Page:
At present, two manufacturers of cultured meat exist: GOOD Meat and UPSIDE Foods. Both of these firms have gained endorsement from the FDA and USDA for their lab-cultivated meat items. They’ve collaborated with Bar Crenn in San Francisco and a separate restaurant in Washington D.C., owned by chef Jose Andres, to aid in the debut of their offerings to people. The restaurant patrons can buy the “chicken” from either of these establishments. Currently, lab-grown chicken is the sole cell-cultivated meat available without the need for extra permits.
The manufacturers of cell-cultivated meat are advocating the ethical aspect of “no-kill” and asserting that lab-grown meat is more environmentally friendly. The “chicken” products developed by GOOD Meat and UPSIDE Foods are derived from cells sourced from fertilized eggs. They argue that this approach eliminates the need for animals to endure overcrowded and unhealthy environments or to be culled for food.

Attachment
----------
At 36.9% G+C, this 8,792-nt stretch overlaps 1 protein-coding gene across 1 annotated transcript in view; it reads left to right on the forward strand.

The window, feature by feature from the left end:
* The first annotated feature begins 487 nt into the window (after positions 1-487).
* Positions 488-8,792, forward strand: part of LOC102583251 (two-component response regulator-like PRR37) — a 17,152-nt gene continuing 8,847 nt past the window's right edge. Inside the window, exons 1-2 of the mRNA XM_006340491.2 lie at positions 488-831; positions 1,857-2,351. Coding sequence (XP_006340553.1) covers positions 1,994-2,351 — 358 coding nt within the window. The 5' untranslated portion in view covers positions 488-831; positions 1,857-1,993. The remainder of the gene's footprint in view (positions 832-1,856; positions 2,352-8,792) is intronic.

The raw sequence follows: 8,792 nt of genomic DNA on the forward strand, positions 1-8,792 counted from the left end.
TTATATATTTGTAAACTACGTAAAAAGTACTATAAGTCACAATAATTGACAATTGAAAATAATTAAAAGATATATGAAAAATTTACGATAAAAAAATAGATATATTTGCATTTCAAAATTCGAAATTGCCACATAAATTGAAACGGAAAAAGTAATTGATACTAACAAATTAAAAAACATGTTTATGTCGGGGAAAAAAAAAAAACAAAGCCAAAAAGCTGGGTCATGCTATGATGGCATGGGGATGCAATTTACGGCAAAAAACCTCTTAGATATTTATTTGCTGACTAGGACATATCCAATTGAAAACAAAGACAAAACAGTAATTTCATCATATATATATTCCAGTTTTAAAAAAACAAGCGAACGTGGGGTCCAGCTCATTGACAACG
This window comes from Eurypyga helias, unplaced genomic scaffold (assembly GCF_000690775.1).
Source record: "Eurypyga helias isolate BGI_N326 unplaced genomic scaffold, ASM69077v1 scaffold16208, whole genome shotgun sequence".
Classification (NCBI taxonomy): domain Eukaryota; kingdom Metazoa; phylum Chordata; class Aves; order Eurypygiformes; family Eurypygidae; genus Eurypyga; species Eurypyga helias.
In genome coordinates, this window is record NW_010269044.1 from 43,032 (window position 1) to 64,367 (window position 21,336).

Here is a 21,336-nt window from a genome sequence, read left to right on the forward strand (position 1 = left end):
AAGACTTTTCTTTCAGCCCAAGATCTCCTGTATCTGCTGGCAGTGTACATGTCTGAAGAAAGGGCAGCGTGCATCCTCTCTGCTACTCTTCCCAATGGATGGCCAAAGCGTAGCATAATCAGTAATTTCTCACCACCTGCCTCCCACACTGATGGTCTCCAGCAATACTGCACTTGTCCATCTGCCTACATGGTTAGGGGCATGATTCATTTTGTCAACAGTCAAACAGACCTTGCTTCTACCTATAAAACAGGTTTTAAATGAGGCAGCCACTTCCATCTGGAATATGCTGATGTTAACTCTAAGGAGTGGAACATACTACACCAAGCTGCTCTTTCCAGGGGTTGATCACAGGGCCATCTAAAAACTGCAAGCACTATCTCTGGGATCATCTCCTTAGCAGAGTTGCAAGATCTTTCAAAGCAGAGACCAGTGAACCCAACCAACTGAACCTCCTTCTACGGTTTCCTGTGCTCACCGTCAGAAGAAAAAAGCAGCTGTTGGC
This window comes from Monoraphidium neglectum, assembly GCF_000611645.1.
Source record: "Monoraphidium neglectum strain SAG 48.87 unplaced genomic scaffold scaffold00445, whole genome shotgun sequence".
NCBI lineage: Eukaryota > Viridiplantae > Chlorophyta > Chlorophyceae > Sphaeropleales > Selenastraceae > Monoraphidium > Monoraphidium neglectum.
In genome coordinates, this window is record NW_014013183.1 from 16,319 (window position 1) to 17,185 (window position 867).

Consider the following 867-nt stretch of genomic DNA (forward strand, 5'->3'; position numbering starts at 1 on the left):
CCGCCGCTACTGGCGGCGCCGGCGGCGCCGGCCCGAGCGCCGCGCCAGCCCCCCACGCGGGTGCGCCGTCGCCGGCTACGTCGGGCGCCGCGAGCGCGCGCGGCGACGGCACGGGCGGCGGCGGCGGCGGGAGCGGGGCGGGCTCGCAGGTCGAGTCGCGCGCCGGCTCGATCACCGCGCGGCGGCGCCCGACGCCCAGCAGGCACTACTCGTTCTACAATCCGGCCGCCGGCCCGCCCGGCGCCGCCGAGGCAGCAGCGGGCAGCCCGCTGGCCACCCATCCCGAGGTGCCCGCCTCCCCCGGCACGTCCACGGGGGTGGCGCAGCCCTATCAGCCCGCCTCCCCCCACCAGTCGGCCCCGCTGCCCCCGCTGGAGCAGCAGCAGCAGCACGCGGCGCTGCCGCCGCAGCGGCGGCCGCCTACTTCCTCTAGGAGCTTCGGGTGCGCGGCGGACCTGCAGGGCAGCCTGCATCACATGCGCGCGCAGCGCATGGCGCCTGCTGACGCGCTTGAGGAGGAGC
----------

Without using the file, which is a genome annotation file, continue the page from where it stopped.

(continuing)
This insight could potentially convince certain vegans, a significant portion of whom adopt their way of life to combat animal suffering, to consume lab-grown meat. However, there are those who argue that because the meat’s cells were originally sourced from a living animal’s egg, it remains objectionable to them.
The lab-grown meat won’t be accessible in grocery stores for a considerable duration. Both firms are still fine-tuning the necessary processes to produce the significant quantities essential to support such an undertaking.
At present, the “chicken” can be cultivated and processed into a batter-like consistency, allowing it to be shaped into nuggets or a unified meat piece. Individuals who have sampled the product affirm that it genuinely resembles chicken in taste, although the texture might require some refinement.
Once the meat products are ready for the broader market, they will carry designations such as “USDA inspected” and “cell-cultivated” to set them apart from conventional meat, although they won’t carry a certification as vegetarian. The USDA is also contemplating the inclusion of a label that signifies “cruelty-free.”